Secure second-factor authentication for custodial wallets

by | Aug 6, 2022 | Technology

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Institutional custody often involves the management of substantial amounts of cryptocurrencies, often belonging to several users. The total value managed is often in billions. While cryptocurrency keys can be managed inside hardware security modules (HSMs), which are highly secure, the application that interacts with the HSM using an API key is often in an environment that is much less secure.

The Secret Zero Problem

If this application misbehaves or is compromised and the API key is stolen, a custodian could see heavy losses. This is an instance of the famous Secret Zero Problem; while most of the secrets can be protected inside secure environments, there is at least one secret that remains in an environment that may be considered less secure.  

Figure 1: An illustration of the Secret Zero Problem.The typical way custodial wallet service providers address this issue is by providing a second-factor authentication system. Once a user initiates a cryptocurrency transfer, the user is requested to input a pin number or a time-based one-time password (TOTP) generated by an authenticator app installed on their phones. Google Authenticator and Duo are commonly used authenticator apps.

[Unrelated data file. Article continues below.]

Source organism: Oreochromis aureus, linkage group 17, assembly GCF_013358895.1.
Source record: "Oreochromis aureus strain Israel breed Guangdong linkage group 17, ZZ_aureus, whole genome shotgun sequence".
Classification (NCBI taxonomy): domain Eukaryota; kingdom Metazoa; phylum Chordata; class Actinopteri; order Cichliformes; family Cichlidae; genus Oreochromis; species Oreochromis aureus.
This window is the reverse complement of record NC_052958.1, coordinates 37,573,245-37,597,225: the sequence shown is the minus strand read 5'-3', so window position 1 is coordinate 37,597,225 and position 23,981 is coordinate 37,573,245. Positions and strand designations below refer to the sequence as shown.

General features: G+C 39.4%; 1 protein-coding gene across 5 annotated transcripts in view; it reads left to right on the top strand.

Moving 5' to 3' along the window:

In this article, I question whether this approach is indeed more secure and whether this approach solves the Secret Zero Problem.  

2FA isn’t helpful in insecure environments

In reality, second-factor authentication systems are often deployed in insecure environments. I.e., they are often deployed in the same environment as the backend application managing the HSM API keys. If this insecure environment is breached by an attacker or malicious insider, the cryptocurrency keys managed by the HSM could be used to sign transactions and this could lead to heavy losses to the custodial wallet provider and their customers.  

Figure 2: Second-factor authentication systems are often deployed in insecure environments.When second-factor authentication systems are compromised, such events do make headlines. For example, the second-factor authentication system of a well-known exchange was recently compromised and over 400 users lost somewhere between $30 million to $40 million in cryptocurrencies. The exchange took the loss on their own account and compensated the users. But such events do hurt the reputations of businesses that aim to maintain the highest standards of security.  

The problem is not with second-factor authentication; 2FA is important. The problem lies in how second-factor authentication systems are implemented and deployed. If a s …

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